About the Sitter: Winfred Thompson was UCA's 7th President, serving from 1988-2001. He was born in 1945 in Gurdon, Arkansas. In 1967, he received a bachelor's degree in history from the University of Arkansas, followed by a master's degree in history in 1970 and a Ph.D. in history in 1987, both from the University of Chicago. Thompson went on the earn a Juris Doctor with honors in 1977, plus an advanced law degree (L.L.M.) in taxation in 1978. Both law degrees were completed at George Washington University.
During his presidency at UCA, Thompson embarked on a campaign to improve the building conditions. Fifteen new buildings were erected or planned, and ten other buildings were remolded or enlarged. The creation of the Community School of Music and the opening of the Baum Gallery of Fine Art took place during his tenure. To support faculty, two other programs were established: the Instructional Development Center (IDC) presents lectures and opportunities related to the teaching profession, and Sponsored Programs aids faculty in their search for grant money.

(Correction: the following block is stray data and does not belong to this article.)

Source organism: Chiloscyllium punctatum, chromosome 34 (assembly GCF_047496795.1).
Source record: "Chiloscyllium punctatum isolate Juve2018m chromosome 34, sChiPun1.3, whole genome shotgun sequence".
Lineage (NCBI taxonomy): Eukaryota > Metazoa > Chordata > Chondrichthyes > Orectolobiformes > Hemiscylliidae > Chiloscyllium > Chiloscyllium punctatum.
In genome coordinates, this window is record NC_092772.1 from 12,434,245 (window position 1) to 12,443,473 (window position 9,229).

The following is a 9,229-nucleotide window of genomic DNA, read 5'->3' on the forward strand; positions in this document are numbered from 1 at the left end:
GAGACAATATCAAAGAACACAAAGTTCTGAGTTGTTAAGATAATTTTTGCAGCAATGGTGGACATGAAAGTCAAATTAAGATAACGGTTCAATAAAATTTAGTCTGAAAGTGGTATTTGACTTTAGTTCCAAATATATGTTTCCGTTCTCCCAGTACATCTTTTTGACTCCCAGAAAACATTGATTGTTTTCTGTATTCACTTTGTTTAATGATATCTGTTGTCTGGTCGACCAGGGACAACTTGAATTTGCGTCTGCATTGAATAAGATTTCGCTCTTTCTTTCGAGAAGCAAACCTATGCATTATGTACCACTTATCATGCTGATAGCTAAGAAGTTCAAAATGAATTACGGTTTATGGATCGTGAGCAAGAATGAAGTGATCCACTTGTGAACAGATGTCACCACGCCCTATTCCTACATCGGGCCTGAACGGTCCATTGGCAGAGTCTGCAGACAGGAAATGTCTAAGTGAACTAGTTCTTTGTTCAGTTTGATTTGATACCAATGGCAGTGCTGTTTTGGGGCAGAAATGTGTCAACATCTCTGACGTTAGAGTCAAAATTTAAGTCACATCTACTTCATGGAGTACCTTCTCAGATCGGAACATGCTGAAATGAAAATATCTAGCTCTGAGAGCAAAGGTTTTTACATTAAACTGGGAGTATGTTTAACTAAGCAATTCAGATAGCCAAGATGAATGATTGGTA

About the Artist: Gene Hatfield was born on November 23, 1925 in Conway, Arkansas. After high school, Mr. Hatfield served in the U.S Army during World War II and was discharged in 1944. He attained a BS in Education degree in Speech and English from the Arkansas State Teacher's College (now UCA) in 1948, followed by a Master's degree in art education from Colorado State College of Education (now University of Northern Colorado) . That same year, he began teaching art at the Arkansas State Teacher's College (UCA) until his retirement in 1985. During his tenure at UCA, Mr. Hatfield taught classes in drawing, painting, sculpture, crafts, design, art history and art appreciation. He traveled frequently to Europe in the summer, where he worked on his art and studied with Henri Goetz and Leo Marchutz in France, and at the Fuller Art Studio in Saint Ives, England. Mr. Hatfield works primarily in collage, painting and sculpture and is influenced by surrealism and folk art. This is evident in the sculpture work found on the grounds of his Conway home. Mr. Hatfield's yard is filled with his sculpture created with found objects, many of which were photographed and registered with the Smithsonian Institution's Save Outdoor Sculpture program. Though retired for many years, Mr. Hatfield still remains active in the arts by creating new works and helping students and other artists in the area.